Living bristlecone pine trees, for example, are several thousand years old and their information is added to by those that died thousands of years ago but remained intact in their cold, dry high-altitude environment.
It’s hard to argue with tree rings that huge environmental changes are not occurring. Climate change seen in the past six or seven decades has few, if any, comparisons in the far past, researchers say.
The current two-decade-long drought on the Colorado River, for instance, is the longest since medieval times when a drought lasted for 62 years – with no very wet years in between dry years. An occasional very wet year can make a long drought more bearable.
Moreover, conditions in some recent years are the hottest and driest in many centuries. “We keep breaking records year after year,” Meko says. “It’s a little worrisome to see the most extreme years right near the present.”
Unprecedented hot droughts, like the current one, make a decline in precipitation even worse by causing more evaporation. Officials along the Colorado River are deeply worried about the trend towards warmer temperatures and less precipitation and are preparing for a grim future without or with less river water – unthinkable just 20 years ago. (This year, though, was an El Niño year, and the snowpack in the Colorado Rockies was well above average.)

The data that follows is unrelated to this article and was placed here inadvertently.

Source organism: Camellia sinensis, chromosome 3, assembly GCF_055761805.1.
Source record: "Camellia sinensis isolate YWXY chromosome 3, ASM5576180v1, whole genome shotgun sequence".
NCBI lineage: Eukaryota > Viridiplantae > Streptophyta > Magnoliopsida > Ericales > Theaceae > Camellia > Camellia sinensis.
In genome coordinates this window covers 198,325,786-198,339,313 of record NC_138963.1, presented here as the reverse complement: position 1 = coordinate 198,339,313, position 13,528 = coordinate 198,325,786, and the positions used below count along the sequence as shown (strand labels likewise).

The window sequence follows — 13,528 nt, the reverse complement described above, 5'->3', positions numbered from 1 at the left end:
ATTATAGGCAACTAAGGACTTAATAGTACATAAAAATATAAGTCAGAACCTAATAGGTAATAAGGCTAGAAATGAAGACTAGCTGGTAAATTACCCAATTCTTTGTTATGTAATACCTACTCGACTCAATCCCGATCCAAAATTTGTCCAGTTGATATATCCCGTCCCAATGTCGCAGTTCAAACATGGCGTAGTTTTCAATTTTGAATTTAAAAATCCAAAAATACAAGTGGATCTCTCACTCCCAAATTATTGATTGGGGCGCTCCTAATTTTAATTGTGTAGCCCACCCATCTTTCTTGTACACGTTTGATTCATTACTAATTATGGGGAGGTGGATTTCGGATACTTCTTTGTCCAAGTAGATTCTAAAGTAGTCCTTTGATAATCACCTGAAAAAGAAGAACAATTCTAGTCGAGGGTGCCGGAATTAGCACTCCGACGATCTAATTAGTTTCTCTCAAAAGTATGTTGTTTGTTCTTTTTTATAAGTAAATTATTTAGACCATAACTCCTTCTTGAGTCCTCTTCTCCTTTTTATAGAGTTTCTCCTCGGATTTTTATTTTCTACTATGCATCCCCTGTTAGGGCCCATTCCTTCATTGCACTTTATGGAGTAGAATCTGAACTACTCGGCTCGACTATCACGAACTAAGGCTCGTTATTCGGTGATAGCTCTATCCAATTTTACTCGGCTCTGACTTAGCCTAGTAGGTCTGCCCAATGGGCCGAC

To make matters worse, tree rings show that water in the Colorado River was apportioned to states based on flow from 1905 to 1922, some of the wettest years in the last 12 centuries, an era known as a pluvial period.
Researchers can also look at snowpack in tree ring records. In 2015, in the Sierras the snowpack was the lowest in 500 years. This year may be one of the highest snowpacks in decades, a testament perhaps to climate whiplash. Researchers here are reconstructing snowpack data by examining tree ring records across the entire western United States for the last 2,000 years.
Trees hold other valuable information as well. Oxygen isotope analysis, for example, has unlocked the source of the water that a tree took up centuries ago and can determine whether it was from a hurricane or a severe thunderstorm.
Tree rings also provide a glimpse into the possible global effects of geoengineering – a proposal to scatter aluminium sulfate into the atmosphere to block the sun and cool the planet, which some scientists have proposed as a solution to climate change.
“Volcanic eruptions are the best proxy of geoengineering,” Trouet says. Rings analysed from trees in five locations around the world show that after a volcano erupted in 1568, the global climate cooled considerably for two years – evidenced in narrow tree rings – and the northern edge of the tropics receded as the planet cooled.